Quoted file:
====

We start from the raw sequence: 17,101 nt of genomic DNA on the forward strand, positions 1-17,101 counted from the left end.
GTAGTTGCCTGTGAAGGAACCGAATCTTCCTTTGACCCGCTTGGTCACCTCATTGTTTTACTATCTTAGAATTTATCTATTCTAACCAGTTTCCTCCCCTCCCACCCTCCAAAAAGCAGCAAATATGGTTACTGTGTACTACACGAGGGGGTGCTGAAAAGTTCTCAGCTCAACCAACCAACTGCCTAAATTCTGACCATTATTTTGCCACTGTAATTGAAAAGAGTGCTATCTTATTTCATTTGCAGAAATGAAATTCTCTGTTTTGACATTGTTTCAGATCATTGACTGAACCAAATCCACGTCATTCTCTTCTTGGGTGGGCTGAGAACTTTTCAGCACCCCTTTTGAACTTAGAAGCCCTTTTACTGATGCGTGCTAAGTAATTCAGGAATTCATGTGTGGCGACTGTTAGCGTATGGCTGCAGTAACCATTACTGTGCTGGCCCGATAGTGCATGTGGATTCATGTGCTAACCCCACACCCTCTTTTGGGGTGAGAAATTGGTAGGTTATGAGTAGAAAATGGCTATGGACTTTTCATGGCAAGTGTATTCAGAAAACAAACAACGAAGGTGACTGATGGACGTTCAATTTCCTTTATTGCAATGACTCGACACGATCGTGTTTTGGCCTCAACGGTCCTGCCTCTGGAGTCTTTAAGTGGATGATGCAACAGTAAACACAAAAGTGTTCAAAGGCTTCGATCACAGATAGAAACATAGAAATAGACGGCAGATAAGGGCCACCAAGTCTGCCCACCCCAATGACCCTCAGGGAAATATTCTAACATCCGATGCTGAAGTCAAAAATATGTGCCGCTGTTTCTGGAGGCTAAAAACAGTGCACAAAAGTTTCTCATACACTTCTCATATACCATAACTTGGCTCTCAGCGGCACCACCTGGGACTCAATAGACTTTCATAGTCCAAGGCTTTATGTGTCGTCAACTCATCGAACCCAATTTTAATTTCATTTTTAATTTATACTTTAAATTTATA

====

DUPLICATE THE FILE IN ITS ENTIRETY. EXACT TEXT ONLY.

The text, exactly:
We start from the raw sequence: 17,101 nt of genomic DNA on the forward strand, positions 1-17,101 counted from the left end.
GTAGTTGCCTGTGAAGGAACCGAATCTTCCTTTGACCCGCTTGGTCACCTCATTGTTTTACTATCTTAGAATTTATCTATTCTAACCAGTTTCCTCCCCTCCCACCCTCCAAAAAGCAGCAAATATGGTTACTGTGTACTACACGAGGGGGTGCTGAAAAGTTCTCAGCTCAACCAACCAACTGCCTAAATTCTGACCATTATTTTGCCACTGTAATTGAAAAGAGTGCTATCTTATTTCATTTGCAGAAATGAAATTCTCTGTTTTGACATTGTTTCAGATCATTGACTGAACCAAATCCACGTCATTCTCTTCTTGGGTGGGCTGAGAACTTTTCAGCACCCCTTTTGAACTTAGAAGCCCTTTTACTGATGCGTGCTAAGTAATTCAGGAATTCATGTGTGGCGACTGTTAGCGTATGGCTGCAGTAACCATTACTGTGCTGGCCCGATAGTGCATGTGGATTCATGTGCTAACCCCACACCCTCTTTTGGGGTGAGAAATTGGTAGGTTATGAGTAGAAAATGGCTATGGACTTTTCATGGCAAGTGTATTCAGAAAACAAACAACGAAGGTGACTGATGGACGTTCAATTTCCTTTATTGCAATGACTCGACACGATCGTGTTTTGGCCTCAACGGTCCTGCCTCTGGAGTCTTTAAGTGGATGATGCAACAGTAAACACAAAAGTGTTCAAAGGCTTCGATCACAGATAGAAACATAGAAATAGACGGCAGATAAGGGCCACCAAGTCTGCCCACCCCAATGACCCTCAGGGAAATATTCTAACATCCGATGCTGAAGTCAAAAATATGTGCCGCTGTTTCTGGAGGCTAAAAACAGTGCACAAAAGTTTCTCATACACTTCTCATATACCATAACTTGGCTCTCAGCGGCACCACCTGGGACTCAATAGACTTTCATAGTCCAAGGCTTTATGTGTCGTCAACTCATCGAACCCAATTTTAATTTCATTTTTAATTTATACTTTAAATTTATA